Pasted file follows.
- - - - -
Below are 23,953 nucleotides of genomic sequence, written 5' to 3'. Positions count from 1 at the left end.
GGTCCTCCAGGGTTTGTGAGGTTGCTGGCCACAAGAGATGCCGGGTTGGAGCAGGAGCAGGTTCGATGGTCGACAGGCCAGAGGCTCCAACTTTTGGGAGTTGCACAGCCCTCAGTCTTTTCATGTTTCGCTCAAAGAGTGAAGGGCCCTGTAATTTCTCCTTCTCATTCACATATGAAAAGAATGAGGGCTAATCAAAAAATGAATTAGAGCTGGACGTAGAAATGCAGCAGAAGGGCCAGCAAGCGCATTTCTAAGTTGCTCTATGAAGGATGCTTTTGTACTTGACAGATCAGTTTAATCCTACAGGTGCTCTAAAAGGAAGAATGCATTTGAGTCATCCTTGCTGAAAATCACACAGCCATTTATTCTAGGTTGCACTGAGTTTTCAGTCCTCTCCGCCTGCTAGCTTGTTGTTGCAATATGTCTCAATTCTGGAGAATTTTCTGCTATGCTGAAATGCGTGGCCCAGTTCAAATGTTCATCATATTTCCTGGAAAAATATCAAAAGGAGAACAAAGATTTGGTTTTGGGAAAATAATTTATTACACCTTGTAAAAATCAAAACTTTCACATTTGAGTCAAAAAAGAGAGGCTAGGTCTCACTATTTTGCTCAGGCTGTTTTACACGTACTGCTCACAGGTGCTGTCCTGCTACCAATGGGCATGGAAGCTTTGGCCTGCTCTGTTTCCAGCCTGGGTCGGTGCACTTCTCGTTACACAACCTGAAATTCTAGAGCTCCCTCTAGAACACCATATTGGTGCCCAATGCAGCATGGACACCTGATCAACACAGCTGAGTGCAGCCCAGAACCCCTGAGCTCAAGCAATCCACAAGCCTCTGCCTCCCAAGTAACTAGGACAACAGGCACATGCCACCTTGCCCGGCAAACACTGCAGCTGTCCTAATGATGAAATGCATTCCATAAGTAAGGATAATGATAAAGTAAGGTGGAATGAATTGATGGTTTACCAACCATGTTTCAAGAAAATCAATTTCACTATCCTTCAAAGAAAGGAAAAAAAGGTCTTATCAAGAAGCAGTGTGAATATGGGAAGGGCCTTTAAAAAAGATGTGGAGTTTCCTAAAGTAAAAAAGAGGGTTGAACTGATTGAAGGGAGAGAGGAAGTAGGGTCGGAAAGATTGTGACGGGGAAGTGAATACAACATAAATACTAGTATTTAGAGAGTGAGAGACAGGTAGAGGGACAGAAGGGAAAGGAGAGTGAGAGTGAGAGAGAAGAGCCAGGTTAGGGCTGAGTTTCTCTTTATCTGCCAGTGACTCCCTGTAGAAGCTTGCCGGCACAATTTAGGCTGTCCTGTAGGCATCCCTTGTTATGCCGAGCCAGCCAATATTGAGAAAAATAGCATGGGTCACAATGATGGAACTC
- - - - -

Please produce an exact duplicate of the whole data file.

Below are 23,953 nucleotides of genomic sequence, written 5' to 3'. Positions count from 1 at the left end.
GGTCCTCCAGGGTTTGTGAGGTTGCTGGCCACAAGAGATGCCGGGTTGGAGCAGGAGCAGGTTCGATGGTCGACAGGCCAGAGGCTCCAACTTTTGGGAGTTGCACAGCCCTCAGTCTTTTCATGTTTCGCTCAAAGAGTGAAGGGCCCTGTAATTTCTCCTTCTCATTCACATATGAAAAGAATGAGGGCTAATCAAAAAATGAATTAGAGCTGGACGTAGAAATGCAGCAGAAGGGCCAGCAAGCGCATTTCTAAGTTGCTCTATGAAGGATGCTTTTGTACTTGACAGATCAGTTTAATCCTACAGGTGCTCTAAAAGGAAGAATGCATTTGAGTCATCCTTGCTGAAAATCACACAGCCATTTATTCTAGGTTGCACTGAGTTTTCAGTCCTCTCCGCCTGCTAGCTTGTTGTTGCAATATGTCTCAATTCTGGAGAATTTTCTGCTATGCTGAAATGCGTGGCCCAGTTCAAATGTTCATCATATTTCCTGGAAAAATATCAAAAGGAGAACAAAGATTTGGTTTTGGGAAAATAATTTATTACACCTTGTAAAAATCAAAACTTTCACATTTGAGTCAAAAAAGAGAGGCTAGGTCTCACTATTTTGCTCAGGCTGTTTTACACGTACTGCTCACAGGTGCTGTCCTGCTACCAATGGGCATGGAAGCTTTGGCCTGCTCTGTTTCCAGCCTGGGTCGGTGCACTTCTCGTTACACAACCTGAAATTCTAGAGCTCCCTCTAGAACACCATATTGGTGCCCAATGCAGCATGGACACCTGATCAACACAGCTGAGTGCAGCCCAGAACCCCTGAGCTCAAGCAATCCACAAGCCTCTGCCTCCCAAGTAACTAGGACAACAGGCACATGCCACCTTGCCCGGCAAACACTGCAGCTGTCCTAATGATGAAATGCATTCCATAAGTAAGGATAATGATAAAGTAAGGTGGAATGAATTGATGGTTTACCAACCATGTTTCAAGAAAATCAATTTCACTATCCTTCAAAGAAAGGAAAAAAAGGTCTTATCAAGAAGCAGTGTGAATATGGGAAGGGCCTTTAAAAAAGATGTGGAGTTTCCTAAAGTAAAAAAGAGGGTTGAACTGATTGAAGGGAGAGAGGAAGTAGGGTCGGAAAGATTGTGACGGGGAAGTGAATACAACATAAATACTAGTATTTAGAGAGTGAGAGACAGGTAGAGGGACAGAAGGGAAAGGAGAGTGAGAGTGAGAGAGAAGAGCCAGGTTAGGGCTGAGTTTCTCTTTATCTGCCAGTGACTCCCTGTAGAAGCTTGCCGGCACAATTTAGGCTGTCCTGTAGGCATCCCTTGTTATGCCGAGCCAGCCAATATTGAGAAAAATAGCATGGGTCACAATGATGGAACTC